New York City’s zoning laws are the first of their kind country, setting a standard for protecting property values, lowering congestion, and making businesses more effective. The Big Apple was proactive when it came to implementing rules and regulations for building restrictions, adjusting the accepted methods to prevent future degradation caused by poor planning. Native to New York, — Jacob Frydman is an expert in current real estate, and appreciates the steps taken by predecessors to protect architectural integrity and urban development.
What might have initiated the need for zoning regulation in New York, may have been the enormous Equitable Building, a 40-story apartment building capable of housing 16,000. This massive structure was built on an entire city block and diminished the availability of sunshine to residents in the area. The large number of people using the building caused heavy traffic and other difficulties. Consequently, the mayor, John Purroy Mitchel along with a committee of members commissioned laws that would eventually be issued by the U.S. Department of Commerce as The Standard State Zoning Enabling Act in 1924. This standard was accepted nationwide without changes.
Jacob Frydman notes that the history of zoning laws in New York is more complex than just one building. In the early 1900’s, the city was experiencing major growth. A speculative boom along the route of the new privately built subway was producing issues of congestion, blocking light and air and causing serious fire and safety hazards. A Manhattan politician, George McAneny wrote in 1913; “The time has come when efforts should be made to regulate the height, size and arrangement of buildings.” From there, a committee established the 1916 Zoning Resolution that put in place strict criteria with a height requirement that could not exceed the width of the road in front of the structure. The law also made clear distinction of specific areas to prevent factories and industry from encroaching upon retail districts. The initial laws remained unchanged until 1961 when additions were made to adjust for current conditions. The results are staggering. In 1910, the population of Manhattan was more than 2.3 million people, by 2010 that number was reduced to less than 1.6 million, the subsequent deduction is directly related to the zoning resolution.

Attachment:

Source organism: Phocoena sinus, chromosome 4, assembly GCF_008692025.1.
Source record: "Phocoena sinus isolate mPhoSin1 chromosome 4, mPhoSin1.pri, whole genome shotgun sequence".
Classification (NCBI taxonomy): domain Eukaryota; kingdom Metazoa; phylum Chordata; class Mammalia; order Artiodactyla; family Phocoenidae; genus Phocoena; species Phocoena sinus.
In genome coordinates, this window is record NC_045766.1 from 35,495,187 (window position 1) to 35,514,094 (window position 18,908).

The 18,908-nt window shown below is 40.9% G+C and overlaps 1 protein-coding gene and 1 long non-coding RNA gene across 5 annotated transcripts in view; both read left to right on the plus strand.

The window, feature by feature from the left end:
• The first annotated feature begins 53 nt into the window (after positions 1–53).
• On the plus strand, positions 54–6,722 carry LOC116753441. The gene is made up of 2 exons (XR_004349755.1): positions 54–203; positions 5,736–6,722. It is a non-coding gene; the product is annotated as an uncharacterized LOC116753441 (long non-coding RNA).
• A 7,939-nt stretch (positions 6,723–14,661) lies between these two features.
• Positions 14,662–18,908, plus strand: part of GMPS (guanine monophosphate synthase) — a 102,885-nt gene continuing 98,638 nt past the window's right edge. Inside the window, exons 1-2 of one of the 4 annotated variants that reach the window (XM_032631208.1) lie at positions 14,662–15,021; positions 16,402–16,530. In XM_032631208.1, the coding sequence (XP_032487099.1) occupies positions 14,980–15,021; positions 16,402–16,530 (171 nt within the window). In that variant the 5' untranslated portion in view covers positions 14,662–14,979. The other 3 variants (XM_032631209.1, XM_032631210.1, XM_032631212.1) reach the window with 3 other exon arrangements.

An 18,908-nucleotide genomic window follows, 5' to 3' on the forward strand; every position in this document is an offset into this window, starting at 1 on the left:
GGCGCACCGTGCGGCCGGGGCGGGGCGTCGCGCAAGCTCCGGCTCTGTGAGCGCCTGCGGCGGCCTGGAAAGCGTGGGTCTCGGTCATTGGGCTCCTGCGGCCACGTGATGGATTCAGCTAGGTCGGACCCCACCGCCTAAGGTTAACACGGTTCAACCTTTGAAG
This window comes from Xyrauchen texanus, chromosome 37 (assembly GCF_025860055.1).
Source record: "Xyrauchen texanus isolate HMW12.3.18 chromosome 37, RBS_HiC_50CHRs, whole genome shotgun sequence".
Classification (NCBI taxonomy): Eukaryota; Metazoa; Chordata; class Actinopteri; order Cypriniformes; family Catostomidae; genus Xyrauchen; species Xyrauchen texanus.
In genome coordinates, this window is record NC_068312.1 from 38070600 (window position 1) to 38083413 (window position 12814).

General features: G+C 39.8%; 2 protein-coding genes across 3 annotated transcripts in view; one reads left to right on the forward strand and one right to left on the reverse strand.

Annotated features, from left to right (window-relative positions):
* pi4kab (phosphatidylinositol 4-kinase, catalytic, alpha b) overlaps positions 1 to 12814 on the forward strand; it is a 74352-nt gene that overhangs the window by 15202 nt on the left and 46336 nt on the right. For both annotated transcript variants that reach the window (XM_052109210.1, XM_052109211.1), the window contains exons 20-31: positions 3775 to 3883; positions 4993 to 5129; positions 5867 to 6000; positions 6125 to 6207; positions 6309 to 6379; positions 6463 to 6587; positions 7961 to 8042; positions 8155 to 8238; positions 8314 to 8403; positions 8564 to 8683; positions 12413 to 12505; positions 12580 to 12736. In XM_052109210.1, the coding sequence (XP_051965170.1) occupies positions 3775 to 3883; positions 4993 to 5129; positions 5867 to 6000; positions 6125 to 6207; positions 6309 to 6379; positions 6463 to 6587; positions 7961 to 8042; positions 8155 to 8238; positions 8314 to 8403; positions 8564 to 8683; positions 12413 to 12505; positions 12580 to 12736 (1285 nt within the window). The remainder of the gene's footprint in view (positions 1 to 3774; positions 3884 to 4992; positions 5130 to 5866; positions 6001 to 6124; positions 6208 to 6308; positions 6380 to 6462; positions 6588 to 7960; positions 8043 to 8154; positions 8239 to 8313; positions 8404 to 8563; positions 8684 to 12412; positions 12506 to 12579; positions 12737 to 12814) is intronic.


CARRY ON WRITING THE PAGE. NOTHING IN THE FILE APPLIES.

With over 30 years of experience managing complex real estate transactions, Jacob Frydman has extensive knowledge of commercial, residential and mixed property in New York. Currently Chief Investment Officer of the Trust, First Capital Real Estate Trust, he held the position of CEO prior to his retirement in September 2015. During his career, he has developed over five million square feet of asset transactions and has managed investments valued at over $2 billion. As a recognized leader in his field, Mr. Frydman is often invited to participate as a speaker or panelist in regards to real estate finance. A passionate philanthropist, he is passionate about serving the Jewish community and provides financial assistance to many charities including; The Brem Foundation, The Rhinebeck Jewish Center, and the National Committee for Furtherance of Jewish Education's (NCFJE).
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